Wetherby War Memorial - The Great War 1914 - 1918

Private John Starmond Crossley

Gunter, R B N
Durrant, C M
Weston, C G
Kelly, K G
Armitage, G J
Durrant, H M L
Hargreaves, J P
March, G
Dukes, W
Fowler, R
Westerman, H
Kirk, J C
Wiggins, T A
Telford, G
Harper, J W
Alexander, H W
Mason, T F
Wilkinson, W
Brown, C
Adkin, J
Barton, F
Hobman, A
Webster, A E
March, E A
Miller, G
Hannan, E
Utley, G
Walker, F
Bygrave, E W
Chapman, E
Varley, N W
Bowen, F J
Byrom, F
Backhouse, S
Dalby, M
Crossland, A
Crossley, J S
Dean, R
Frost, A E
Hodgson, F H
Holt, J
Hood, W H
Hill, W
Kitchen, T
Linfoot, E
Metcalfe, J C
Marsden, J
Pawson, W
Precious, G
Scutt, T G
Wiggins, J
Walker, E
Wood, A
Young, T
Pratt, W
Taylor, H
Dawson, G W
Lister, J
Binge, T
Atack, G
Durham, E F
Precious, G R
Wheelhouse Smith, W
Backhouse, H
Swann, J W
Burnsides, G A
Coles, W
Kelly, H W
Miles, J G
Tapsell, K

2nd Battalion, West Yorkshire Regiment
Died, 28th October 1916

Cemetery : Thiepval Memorial, Somme, France
Grave Reference or Panel Number : Pier and Face 2A, 2C and 2D

Son of Kelita and the late Isabella Crossley, of the Market Place, Wetherby.
John Starmond Crossley was born at Wetherby in 1890 to parents, Kelita, occupation, Joiner/Cabinet Maker and Isabella Crossley, the family residing in premises located at Malton's Row, West End, Wetherby.
The Crossley Family
Kelita Crossley, a native of Wetherby, entered a union of marriage to one Evelyn Swann at Christ Church, Harrogate on the 15th November 1876. A comprehensive study of birth, marriage, death and census records reveal that Evelyn Swann was in fact one Isabella Swan, a native of March, Cambridgeshire. Employed in 1871 as a Hotel Maid at premises located in Devonshire Place, Harrogate, the reasons as to why Isabella adopted the christian name of Evelyn are unclear, however, it would appear that a 'trait' of the Swan family was to name two of their four children with the first letter 'E.' Everline and Edred Egbert respectively.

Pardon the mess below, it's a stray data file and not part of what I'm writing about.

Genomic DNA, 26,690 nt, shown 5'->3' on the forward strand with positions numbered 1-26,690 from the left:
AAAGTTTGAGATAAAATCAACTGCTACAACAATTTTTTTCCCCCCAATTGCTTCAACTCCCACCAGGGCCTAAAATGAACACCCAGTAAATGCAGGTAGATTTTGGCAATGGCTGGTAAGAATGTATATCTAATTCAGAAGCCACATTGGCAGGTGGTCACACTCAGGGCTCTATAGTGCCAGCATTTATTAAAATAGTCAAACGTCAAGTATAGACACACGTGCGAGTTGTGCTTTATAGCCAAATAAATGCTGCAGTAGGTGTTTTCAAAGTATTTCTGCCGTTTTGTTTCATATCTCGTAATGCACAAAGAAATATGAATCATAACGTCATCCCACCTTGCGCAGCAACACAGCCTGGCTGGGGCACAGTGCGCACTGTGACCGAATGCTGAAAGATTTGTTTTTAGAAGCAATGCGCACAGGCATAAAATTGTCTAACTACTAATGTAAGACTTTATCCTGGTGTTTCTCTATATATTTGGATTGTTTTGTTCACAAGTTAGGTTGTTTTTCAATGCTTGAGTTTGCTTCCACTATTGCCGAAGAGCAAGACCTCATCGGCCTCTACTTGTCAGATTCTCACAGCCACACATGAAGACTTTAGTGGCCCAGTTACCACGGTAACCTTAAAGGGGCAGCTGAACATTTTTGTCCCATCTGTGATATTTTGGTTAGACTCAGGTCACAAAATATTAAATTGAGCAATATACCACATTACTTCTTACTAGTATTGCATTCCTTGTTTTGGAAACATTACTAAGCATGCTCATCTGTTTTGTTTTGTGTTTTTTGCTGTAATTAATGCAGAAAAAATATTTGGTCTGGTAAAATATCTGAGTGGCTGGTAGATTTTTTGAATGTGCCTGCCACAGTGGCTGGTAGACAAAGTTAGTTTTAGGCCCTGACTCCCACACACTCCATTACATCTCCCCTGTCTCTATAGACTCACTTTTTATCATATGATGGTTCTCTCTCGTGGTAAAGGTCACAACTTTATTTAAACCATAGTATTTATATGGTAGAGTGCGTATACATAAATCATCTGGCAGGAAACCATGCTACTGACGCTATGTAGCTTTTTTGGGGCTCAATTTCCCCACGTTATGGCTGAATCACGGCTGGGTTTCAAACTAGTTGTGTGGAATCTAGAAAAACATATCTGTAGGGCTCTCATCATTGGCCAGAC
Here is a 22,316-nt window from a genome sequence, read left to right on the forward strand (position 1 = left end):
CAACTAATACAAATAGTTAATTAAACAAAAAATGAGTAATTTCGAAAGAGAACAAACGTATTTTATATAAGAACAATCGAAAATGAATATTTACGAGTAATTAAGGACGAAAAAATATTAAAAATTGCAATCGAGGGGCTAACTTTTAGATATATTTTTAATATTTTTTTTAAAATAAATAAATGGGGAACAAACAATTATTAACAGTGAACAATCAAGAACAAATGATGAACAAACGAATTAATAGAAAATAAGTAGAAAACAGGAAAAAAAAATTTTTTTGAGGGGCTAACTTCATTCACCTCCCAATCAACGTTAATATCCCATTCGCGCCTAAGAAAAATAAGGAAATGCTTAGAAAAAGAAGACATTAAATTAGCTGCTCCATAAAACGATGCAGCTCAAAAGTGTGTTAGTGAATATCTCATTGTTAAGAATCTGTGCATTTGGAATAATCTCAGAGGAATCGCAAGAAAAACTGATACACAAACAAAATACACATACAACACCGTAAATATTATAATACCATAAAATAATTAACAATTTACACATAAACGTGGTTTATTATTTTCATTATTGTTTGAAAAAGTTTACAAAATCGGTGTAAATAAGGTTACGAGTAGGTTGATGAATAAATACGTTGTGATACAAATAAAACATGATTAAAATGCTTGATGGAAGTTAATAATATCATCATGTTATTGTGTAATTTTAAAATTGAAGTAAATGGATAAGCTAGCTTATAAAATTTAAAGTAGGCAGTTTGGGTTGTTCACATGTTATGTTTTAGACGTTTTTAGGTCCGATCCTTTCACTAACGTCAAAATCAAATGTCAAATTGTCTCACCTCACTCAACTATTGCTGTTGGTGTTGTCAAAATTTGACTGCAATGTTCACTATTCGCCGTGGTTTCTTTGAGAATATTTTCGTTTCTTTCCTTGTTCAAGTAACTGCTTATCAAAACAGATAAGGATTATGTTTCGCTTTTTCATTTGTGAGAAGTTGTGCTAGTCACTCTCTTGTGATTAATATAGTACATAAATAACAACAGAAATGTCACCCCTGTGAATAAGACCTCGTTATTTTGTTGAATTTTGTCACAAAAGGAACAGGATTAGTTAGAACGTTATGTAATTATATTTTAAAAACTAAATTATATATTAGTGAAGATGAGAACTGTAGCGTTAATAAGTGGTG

In 1881, Kelita and Isabella had at this juncture established their marital home at Malton's Row, Wetherby in premises adjacent to the Blacksmiths Arms, a Public House kept by one Thomas Margerison.
The marriage would be blessed by the birth of their first child, also named Kelita, who was baptised at St. James Parish Church on the 5th October 1884, followed by the birth of John Starmond in 1890 respectively.
The 1901 Census details record that at this juncture the family had relocated to premises in the Market Place, Wetherby. Kelita Senior, now described as an Employer, Cabinet Maker, appears to have established his own family business along with that of his eldest son now aged 16 years, John presumably being in full time education.
On the 22nd February 1902, Isabella Crossley died aged just 45 years and was interred at Wetherby Cemetery, Hallfield Lane, Wetherby, the exact cause of her death being unknown.
The movements of the Crossley family following the death of Isabella now become somewhat unclear however on the 11th December 1906, Kelita married one Margaret Ann Wells, a widow, of 45 Barrack Street, Leeds, at St. Clement's Church, Sheepscar, Leeds, his address being recorded as 6 Back Barrack Street.
Margaret Ann Wells (nee Pollard), was born at Apperley Bridge in 1870 to parents John Pollard, occupation, Labourer, and Mary Pollard. A transient family that appeared to move to where work was available, by 1891 the family were residing at premises located in Rugby Place, Little London, Leeds, Margaret, now aged 21, finding employment as a Dressmaker.
On the 22nd February 1896, Margaret married one Joseph William Wells at St. Marks Church, Woodhouse, Leeds, their address at the time of marriage being recorded as 8 Beaulah Place, Woodhouse.
A son, Benjamin, was born on the 6th December 1896, the family now recorded as residing at Number 7, Stock Street, possibly Stocks Street, located off Meanwood Road. In late 1897, Joseph unfortunately died at the untimely age of 27 years, Benjamin being placed in the care of his Grandmother whilst Margaret found employment as a Housekeeper (Domestic).
The Return To Wetherby